things as these; frequent turns of dejection; a sense of his vileness, emptiness, and an unfathomable abyss of desperate wickedness in his heart, attended with a conviction that he had never seen but little of it; bitterly mourning over his barrenness, being greatly grieved that he could not live to God, to whom he owed his all ten thousand times, crying out, "My leanness, my leanness!" a sense of the meetness and suitableness of his lying in the dust beneath the feet of infinite majesty; fervency and ardour in prayer; longing to live to God; being afflicted with some impertinent, trifling conversation that he heard ; but enjoying sweetness in Christian conversation.

Dec. 11. "Conversed with a dear friend, to whom I had thought of giving a liberal education, and being at the whole charge of it, that he might be fitted for the gospel ministry.* I acquainted him with my thoughts in that matter, and so left him to consider of it, till I should see him again. Then I rode to Bethlehem, came to Mr. Bellamy's lodgings, and spent the evening with him in sweet conversation and prayer. We recommended the concern of sending my friend to college to the God of all grace. Blessed be the Lord for this evening's opportunity together.

Lord's day, Dec. 12. "I felt, in the morning, as if I had little or no power either to pray or to preach; and felt a distressing need of divine help. I went to meeting trembling; but it pleased God to assist me in prayer and sermon. I think my soul scarce ever penetrated so far into the immaterial world, in any one prayer that I ever made, nor were my devotions ever so free from gross conceptions and imaginations framed from beholding material objects. I preached with some sweetness, from Matt. vi. 33. But seek ye first the kingdom of God, &c.; and in the afternoon, from Rom. xv. 30. And now I beseech you brethren, &c. There was much affection in the assembly. This has been a sweet Sabbath to me; and blessed be God, I have reason to think that my religion is become more spiritual, by means of my late inward conflicts. Amen. May I always be willing that God should use his own methods with me!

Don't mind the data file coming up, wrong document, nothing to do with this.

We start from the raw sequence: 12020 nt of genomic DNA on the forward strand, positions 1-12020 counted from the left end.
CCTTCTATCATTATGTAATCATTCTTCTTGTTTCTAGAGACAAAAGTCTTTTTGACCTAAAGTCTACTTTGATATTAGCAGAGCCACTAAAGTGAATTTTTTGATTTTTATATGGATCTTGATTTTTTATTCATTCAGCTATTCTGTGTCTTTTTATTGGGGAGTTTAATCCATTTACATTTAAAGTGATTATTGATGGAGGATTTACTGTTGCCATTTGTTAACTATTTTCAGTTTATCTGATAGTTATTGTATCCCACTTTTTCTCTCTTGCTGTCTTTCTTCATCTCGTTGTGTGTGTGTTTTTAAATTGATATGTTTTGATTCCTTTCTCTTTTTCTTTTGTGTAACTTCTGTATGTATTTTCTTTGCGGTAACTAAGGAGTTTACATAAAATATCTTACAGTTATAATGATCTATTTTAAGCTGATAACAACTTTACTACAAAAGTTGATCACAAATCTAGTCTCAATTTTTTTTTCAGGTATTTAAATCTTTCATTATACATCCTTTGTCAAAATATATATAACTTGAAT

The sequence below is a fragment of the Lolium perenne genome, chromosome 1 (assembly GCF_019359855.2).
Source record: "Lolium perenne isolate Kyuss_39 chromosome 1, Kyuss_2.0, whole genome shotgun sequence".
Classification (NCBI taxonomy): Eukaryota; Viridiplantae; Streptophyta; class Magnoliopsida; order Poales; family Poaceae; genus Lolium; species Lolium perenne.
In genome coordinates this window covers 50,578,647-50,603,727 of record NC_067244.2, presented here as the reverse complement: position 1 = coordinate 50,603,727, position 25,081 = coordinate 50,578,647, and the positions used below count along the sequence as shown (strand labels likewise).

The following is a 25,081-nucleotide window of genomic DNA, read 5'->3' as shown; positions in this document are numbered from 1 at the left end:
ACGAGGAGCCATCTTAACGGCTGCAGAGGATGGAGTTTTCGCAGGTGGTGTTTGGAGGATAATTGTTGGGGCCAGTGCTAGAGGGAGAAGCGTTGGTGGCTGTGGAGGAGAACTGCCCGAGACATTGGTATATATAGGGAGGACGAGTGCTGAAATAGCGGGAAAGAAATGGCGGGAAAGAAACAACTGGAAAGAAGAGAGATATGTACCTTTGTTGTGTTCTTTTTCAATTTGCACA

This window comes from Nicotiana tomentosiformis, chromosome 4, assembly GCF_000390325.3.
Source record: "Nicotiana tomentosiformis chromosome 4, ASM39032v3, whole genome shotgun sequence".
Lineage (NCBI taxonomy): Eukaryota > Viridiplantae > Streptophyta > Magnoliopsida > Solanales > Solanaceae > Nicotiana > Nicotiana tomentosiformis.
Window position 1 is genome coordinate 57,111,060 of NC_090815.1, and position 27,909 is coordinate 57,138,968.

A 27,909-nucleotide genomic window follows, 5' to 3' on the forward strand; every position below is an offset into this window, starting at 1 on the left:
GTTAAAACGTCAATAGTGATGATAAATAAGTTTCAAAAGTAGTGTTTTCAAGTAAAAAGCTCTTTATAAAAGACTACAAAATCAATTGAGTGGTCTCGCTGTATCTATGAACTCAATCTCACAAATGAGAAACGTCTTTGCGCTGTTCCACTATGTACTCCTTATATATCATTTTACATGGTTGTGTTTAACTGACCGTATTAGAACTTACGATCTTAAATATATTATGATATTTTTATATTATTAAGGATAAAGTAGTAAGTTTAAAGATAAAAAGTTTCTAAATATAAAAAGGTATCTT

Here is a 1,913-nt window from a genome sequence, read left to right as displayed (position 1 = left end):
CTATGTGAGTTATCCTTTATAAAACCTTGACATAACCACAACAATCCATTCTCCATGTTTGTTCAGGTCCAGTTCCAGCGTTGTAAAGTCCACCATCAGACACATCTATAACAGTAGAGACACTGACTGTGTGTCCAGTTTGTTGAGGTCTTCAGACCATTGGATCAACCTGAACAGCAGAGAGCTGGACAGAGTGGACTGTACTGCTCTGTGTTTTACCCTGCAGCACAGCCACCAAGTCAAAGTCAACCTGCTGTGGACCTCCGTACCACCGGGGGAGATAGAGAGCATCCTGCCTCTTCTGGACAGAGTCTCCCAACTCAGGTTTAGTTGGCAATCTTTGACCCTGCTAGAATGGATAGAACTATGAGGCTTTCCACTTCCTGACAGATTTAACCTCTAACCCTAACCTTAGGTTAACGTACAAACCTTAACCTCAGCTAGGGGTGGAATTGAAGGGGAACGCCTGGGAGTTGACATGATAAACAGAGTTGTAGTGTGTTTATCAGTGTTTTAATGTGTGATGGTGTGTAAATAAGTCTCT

*BRAINERD, having now undertaken the business of a missionary to the Indians, and expecting in a little time to leave his native country, to go among the savages into the wilderness, far distant, and spend the remainder of his life among them-and having some estate left him by his father, and thinking he should have no occasion for it among them. (though afterwards, as he told me, he found himself mistaken,)-set himself to think which way he might spend it most for the glory of God; and no way presenting to his thoughts, wherein he could do more good with it, than by being at the charge of educating some young person for the ministry, who appeared to be of good abilities, and well disposed, he fixed upon the person here spoken of to this end. Accordingly he was soon put to learning; and BRAINERD continued to be at the charge of his education from year to year, so long as he lived, which was till this young man was carried through his third year in college.